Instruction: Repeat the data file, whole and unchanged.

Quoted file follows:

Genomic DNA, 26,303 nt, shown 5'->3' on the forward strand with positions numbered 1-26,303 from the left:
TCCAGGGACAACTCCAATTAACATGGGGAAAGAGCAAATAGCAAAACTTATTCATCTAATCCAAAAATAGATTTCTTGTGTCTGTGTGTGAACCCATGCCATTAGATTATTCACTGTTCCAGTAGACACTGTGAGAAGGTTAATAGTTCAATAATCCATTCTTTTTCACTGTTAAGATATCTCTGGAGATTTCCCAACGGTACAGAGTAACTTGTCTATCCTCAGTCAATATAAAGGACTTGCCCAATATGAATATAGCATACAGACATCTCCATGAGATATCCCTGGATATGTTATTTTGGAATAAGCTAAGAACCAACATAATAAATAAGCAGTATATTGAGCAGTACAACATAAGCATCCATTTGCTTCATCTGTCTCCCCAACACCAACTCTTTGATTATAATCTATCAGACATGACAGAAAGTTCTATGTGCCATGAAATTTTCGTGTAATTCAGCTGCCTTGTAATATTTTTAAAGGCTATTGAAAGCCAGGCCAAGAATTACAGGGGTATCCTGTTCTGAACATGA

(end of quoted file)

Genomic DNA, 26,303 nt, shown 5'->3' on the forward strand with positions numbered 1-26,303 from the left:
TCCAGGGACAACTCCAATTAACATGGGGAAAGAGCAAATAGCAAAACTTATTCATCTAATCCAAAAATAGATTTCTTGTGTCTGTGTGTGAACCCATGCCATTAGATTATTCACTGTTCCAGTAGACACTGTGAGAAGGTTAATAGTTCAATAATCCATTCTTTTTCACTGTTAAGATATCTCTGGAGATTTCCCAACGGTACAGAGTAACTTGTCTATCCTCAGTCAATATAAAGGACTTGCCCAATATGAATATAGCATACAGACATCTCCATGAGATATCCCTGGATATGTTATTTTGGAATAAGCTAAGAACCAACATAATAAATAAGCAGTATATTGAGCAGTACAACATAAGCATCCATTTGCTTCATCTGTCTCCCCAACACCAACTCTTTGATTATAATCTATCAGACATGACAGAAAGTTCTATGTGCCATGAAATTTTCGTGTAATTCAGCTGCCTTGTAATATTTTTAAAGGCTATTGAAAGCCAGGCCAAGAATTACAGGGGTATCCTGTTCTGAACATGA